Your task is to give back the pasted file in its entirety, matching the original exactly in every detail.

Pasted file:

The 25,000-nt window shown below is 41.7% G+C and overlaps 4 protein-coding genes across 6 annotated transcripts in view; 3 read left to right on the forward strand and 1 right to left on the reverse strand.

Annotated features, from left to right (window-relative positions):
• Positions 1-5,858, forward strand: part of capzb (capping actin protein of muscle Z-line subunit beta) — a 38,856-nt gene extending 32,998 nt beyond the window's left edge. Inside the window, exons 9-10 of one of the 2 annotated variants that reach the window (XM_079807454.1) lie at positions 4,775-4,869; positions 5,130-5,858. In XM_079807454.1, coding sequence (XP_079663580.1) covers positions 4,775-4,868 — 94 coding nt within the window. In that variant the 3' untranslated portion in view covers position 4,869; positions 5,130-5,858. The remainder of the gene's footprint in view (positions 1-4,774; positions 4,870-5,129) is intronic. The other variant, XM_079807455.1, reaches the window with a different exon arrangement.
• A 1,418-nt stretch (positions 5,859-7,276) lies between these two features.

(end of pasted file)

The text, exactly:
The 25,000-nt window shown below is 41.7% G+C and overlaps 4 protein-coding genes across 6 annotated transcripts in view; 3 read left to right on the forward strand and 1 right to left on the reverse strand.

Annotated features, from left to right (window-relative positions):
• Positions 1-5,858, forward strand: part of capzb (capping actin protein of muscle Z-line subunit beta) — a 38,856-nt gene extending 32,998 nt beyond the window's left edge. Inside the window, exons 9-10 of one of the 2 annotated variants that reach the window (XM_079807454.1) lie at positions 4,775-4,869; positions 5,130-5,858. In XM_079807454.1, coding sequence (XP_079663580.1) covers positions 4,775-4,868 — 94 coding nt within the window. In that variant the 3' untranslated portion in view covers position 4,869; positions 5,130-5,858. The remainder of the gene's footprint in view (positions 1-4,774; positions 4,870-5,129) is intronic. The other variant, XM_079807455.1, reaches the window with a different exon arrangement.
• A 1,418-nt stretch (positions 5,859-7,276) lies between these two features.